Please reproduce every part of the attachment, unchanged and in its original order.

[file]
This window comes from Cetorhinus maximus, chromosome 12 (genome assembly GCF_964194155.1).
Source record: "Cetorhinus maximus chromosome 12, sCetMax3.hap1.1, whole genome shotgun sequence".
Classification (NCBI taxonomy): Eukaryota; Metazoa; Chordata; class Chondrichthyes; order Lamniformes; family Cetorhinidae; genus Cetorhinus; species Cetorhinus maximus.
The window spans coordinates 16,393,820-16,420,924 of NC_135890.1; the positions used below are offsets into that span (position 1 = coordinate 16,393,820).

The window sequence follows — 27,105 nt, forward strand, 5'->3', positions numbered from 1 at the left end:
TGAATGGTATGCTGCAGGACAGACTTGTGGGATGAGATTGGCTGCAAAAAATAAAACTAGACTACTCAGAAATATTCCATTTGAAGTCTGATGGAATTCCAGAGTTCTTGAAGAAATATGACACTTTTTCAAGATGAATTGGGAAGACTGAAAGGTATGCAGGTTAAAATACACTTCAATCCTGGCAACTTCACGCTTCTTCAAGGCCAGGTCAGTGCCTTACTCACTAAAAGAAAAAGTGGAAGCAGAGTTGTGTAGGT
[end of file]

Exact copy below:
This window comes from Cetorhinus maximus, chromosome 12 (genome assembly GCF_964194155.1).
Source record: "Cetorhinus maximus chromosome 12, sCetMax3.hap1.1, whole genome shotgun sequence".
Classification (NCBI taxonomy): Eukaryota; Metazoa; Chordata; class Chondrichthyes; order Lamniformes; family Cetorhinidae; genus Cetorhinus; species Cetorhinus maximus.
The window spans coordinates 16,393,820-16,420,924 of NC_135890.1; the positions used below are offsets into that span (position 1 = coordinate 16,393,820).

The window sequence follows — 27,105 nt, forward strand, 5'->3', positions numbered from 1 at the left end:
TGAATGGTATGCTGCAGGACAGACTTGTGGGATGAGATTGGCTGCAAAAAATAAAACTAGACTACTCAGAAATATTCCATTTGAAGTCTGATGGAATTCCAGAGTTCTTGAAGAAATATGACACTTTTTCAAGATGAATTGGGAAGACTGAAAGGTATGCAGGTTAAAATACACTTCAATCCTGGCAACTTCACGCTTCTTCAAGGCCAGGTCAGTGCCTTACTCACTAAAAGAAAAAGTGGAAGCAGAGTTGTGTAGGT